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Steven Spielberg To Discuss His Netflix/Oscars Concerns At Upcoming Academy Meeting

After Roma managed to score a whopping ten nominations at this year’s Academy Awards, and win three, the Academy will discuss rules that would level the playing field between streamers and movie studios. One director however, would rather see Netflix not compete all together.

For the last few years, a heated debate has commenced amongst the film community, centering around whether or not films that debut on a streaming service should be considered for major film awards. While some argue that it should not matter how a film is distributed, others say that only film’s that embrace the theatrical experience should compete. The legendary Steven Spielberg, argues the latter.

Spielberg has made it clear in the past that he thinks Netflix’s films— which run only rarely in theaters, and even then, not with a traditional distribution model—qualify only as “TV movies.” The Academy is going to re-evaluate it’s stance on the streaming service thanks, in part, to Spielberg’s insistence that Netflix films should only compete for Emmys.

“Steven feels strongly about the difference between the streaming and theatrical situation,” said an Amblin spokesperson. “He’ll be happy if the others will join [his campaign] when that comes up [at the Academy Board of Governors meeting]. He will see what happens.”

IndieWire has rounded up several of the complaints lobbied at Netflix from major studios and, shall we say, purist directors:

  • Netflix spent too much. One Oscar strategist estimated “Roma” at $50 million in Oscar spend, with “Green Book” at $5 million. (The New York Times reported $25 million; Netflix insists awards were folded into their entire marketing budget.)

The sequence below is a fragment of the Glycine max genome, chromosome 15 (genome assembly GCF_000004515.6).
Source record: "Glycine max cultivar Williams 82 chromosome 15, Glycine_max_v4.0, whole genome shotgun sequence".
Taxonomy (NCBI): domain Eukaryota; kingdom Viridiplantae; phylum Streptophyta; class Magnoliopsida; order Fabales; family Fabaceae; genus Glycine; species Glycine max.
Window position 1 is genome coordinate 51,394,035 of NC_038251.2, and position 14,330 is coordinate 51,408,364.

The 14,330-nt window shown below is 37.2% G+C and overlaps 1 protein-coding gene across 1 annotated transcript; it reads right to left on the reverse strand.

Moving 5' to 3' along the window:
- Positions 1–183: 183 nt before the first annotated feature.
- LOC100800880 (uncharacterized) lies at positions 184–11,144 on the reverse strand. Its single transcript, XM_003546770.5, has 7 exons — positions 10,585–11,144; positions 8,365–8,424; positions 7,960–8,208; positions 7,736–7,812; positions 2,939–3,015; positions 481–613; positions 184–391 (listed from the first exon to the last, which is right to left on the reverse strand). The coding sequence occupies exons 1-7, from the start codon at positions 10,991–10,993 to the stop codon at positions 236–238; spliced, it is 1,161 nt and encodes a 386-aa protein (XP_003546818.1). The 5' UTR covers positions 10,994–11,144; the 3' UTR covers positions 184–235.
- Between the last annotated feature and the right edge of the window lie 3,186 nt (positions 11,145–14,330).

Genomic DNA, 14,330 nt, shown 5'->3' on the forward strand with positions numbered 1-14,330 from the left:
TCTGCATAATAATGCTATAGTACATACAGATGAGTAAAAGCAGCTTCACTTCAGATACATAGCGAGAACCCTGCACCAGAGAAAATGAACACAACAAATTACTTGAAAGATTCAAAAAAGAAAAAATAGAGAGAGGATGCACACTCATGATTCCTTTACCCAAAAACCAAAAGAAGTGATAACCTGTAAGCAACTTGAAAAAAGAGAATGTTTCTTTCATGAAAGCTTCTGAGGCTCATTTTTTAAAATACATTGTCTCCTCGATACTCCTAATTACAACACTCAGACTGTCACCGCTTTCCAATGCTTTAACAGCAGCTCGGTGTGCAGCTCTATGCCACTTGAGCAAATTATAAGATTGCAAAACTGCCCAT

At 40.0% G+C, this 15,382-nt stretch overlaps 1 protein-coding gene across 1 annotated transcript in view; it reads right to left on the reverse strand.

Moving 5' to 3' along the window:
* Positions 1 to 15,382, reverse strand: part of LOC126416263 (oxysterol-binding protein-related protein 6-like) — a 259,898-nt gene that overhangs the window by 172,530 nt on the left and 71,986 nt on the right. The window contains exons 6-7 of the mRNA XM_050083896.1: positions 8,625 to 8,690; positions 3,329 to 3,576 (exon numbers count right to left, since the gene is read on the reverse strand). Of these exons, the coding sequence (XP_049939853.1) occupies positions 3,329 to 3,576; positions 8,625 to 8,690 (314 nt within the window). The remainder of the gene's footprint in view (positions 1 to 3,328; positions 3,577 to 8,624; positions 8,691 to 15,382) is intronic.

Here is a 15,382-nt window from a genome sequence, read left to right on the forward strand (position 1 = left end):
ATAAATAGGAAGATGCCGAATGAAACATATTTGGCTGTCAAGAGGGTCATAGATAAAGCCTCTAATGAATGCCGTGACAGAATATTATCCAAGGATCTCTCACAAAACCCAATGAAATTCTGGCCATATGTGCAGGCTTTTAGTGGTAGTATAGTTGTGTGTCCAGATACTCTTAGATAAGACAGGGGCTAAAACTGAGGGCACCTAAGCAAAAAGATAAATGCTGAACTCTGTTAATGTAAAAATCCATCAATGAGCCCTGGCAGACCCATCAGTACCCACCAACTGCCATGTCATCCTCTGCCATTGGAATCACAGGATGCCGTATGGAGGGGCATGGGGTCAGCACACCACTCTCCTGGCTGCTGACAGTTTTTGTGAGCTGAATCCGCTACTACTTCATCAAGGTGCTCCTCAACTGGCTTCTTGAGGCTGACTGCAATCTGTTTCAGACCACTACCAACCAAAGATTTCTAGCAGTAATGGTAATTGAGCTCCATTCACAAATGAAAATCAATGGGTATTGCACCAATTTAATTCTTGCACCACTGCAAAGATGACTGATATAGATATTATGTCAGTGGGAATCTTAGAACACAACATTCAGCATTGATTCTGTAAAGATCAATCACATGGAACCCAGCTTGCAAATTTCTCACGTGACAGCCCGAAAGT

• The massive “Roma” push crushed foreign-language distributors. Sony Pictures Classics co-president Michael Barker said he had no financial option but to release Oscar nominees “Never Look Away” and “Capernaum” when theaters opened up after the holidays, which meant fewer Academy voters had a chance to see them.
  • “Roma” only spent three weeks as a theatrical exclusive.
  • Netflix doesn’t report box office.
  • Netflix doesn’t respect the 90-day theatrical window.
  • Netflix movies are available in 190 countries, 24-7.

It should be made clear that not everyone sides with the Jurassic Park director. Following the initial report, several filmmakers have spoken out against Spielberg, including A Wrinkle in Time director Ava DuVernay:

Several argue that Spielberg’s position on the matter hinder creative freedom, saying that Netflix offers a less restricted environment. This is why films like Mudbound, Roma and Okja see the light of day when regular movie studios wouldn’t dare touch suck risky subjects.

Spielberg’s intention here seem to be, I guess more pure than just being about money. He’s old school and would rather preserve going to the movie theatre than simply sitting at home and turning on the TV. But then the accessibility argument takes hold, wherein going to a theatre isn’t a viable option for some.

Additionally, some theatres were actually against playing Netflix films. So what then? The streamer is attracting some of the biggest names in entertainment, being DuVernay, Martin Scorsese, or the Coen Brothers. Do they not deserve the same level of respect with their movies because of Netflix distribution? It’s an incredibly touchy subject and we’ll have to wait and see how this all pans out.

At its core, it’s the new age Vs. old school.

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